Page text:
Allegheny County gave $3.7 million in pandemic aid to foster youth, who tend to lack safety nets
Allegheny County distributed close to $3.7 million in pandemic aid to foster youth and young adults who have aged out of foster care, as part of a $400 million federal effort to help this group of vulnerable young people during the pandemic.
“Of all the people struggling in the pandemic, this is one of the groups who was hardest hit both economically and socially,” said Courtney Lewis, transition age youth system coordinator at Allegheny County DHS.
Young adults were eligible for aid if they were between the ages of 18 and 26 and had a foster care placement at age 14 or older.
“This population of young adults tends not to have as much of a safety net as other people through no fault of their own,” Lewis said.
The county distributed $2,000 each to roughly 1,900 young people.
Human service officials had to reconnect with many people they were no longer in touch with, Lewis said, and reached out using social media, a special web site, the county’s data warehouse, and other means.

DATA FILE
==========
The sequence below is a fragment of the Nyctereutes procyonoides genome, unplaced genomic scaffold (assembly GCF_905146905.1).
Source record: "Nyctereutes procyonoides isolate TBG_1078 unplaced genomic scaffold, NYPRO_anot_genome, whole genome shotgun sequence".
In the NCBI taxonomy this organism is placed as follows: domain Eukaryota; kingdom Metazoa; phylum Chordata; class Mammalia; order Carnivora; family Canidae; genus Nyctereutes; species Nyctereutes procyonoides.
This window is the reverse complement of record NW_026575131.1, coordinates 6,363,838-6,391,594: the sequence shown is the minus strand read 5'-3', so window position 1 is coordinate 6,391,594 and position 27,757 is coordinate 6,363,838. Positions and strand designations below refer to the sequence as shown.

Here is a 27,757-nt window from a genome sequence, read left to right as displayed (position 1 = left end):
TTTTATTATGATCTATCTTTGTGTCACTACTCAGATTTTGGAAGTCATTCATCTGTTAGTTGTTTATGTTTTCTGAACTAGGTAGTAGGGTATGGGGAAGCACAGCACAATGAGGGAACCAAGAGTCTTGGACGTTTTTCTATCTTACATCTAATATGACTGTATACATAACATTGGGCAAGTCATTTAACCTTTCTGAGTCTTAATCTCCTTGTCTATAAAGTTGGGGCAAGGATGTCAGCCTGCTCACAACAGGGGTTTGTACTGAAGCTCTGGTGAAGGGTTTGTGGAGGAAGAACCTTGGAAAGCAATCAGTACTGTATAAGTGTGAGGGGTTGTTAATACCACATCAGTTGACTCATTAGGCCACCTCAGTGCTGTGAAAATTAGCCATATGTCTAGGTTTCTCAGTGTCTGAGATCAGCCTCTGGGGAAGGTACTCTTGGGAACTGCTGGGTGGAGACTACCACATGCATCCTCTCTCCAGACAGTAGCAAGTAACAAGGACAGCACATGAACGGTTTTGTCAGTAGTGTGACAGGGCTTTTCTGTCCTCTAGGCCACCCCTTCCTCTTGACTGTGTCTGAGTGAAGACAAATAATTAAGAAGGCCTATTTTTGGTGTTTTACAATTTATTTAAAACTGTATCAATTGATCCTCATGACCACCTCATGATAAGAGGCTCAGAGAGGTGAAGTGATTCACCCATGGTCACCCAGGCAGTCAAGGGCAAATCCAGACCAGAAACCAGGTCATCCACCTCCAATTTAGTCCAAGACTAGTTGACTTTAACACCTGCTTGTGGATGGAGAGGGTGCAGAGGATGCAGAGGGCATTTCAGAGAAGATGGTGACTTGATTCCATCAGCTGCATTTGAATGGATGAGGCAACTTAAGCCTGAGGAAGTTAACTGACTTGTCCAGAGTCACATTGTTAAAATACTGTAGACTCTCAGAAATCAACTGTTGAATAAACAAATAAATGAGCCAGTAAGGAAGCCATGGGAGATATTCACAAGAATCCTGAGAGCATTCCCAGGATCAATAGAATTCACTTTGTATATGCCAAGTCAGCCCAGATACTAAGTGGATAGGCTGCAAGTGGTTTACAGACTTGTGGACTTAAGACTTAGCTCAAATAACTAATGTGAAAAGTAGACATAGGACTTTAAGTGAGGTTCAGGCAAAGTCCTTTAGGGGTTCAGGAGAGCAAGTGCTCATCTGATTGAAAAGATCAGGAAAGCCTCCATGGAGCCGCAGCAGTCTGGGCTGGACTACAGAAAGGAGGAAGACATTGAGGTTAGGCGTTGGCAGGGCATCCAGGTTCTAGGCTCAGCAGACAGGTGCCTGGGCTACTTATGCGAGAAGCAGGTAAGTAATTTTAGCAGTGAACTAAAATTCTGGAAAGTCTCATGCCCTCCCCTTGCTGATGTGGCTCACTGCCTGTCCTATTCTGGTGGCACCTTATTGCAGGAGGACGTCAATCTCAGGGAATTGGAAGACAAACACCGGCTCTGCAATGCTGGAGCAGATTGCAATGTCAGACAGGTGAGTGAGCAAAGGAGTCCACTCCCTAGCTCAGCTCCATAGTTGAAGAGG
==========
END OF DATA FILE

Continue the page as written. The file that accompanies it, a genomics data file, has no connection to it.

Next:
“Really anything that we could think of to get the word out to people and really relied on our networks of young adults who we are so connected to and might know other young people. So, word spread quickly through by word of mouth, especially once people started to get paid,” Lewis said.
In addition to distributing the funds, the program aimed to also connect anyone who was struggling to other available resources, and to learn about how the money assisted people and see if such a program would be feasible again in the future.
The top uses of the money were bills, housing, car expenses, food, and clothing, Lewis said.
“So that suggests that when we give people cash in these situations, they really will spend the money on their basic needs,” she said.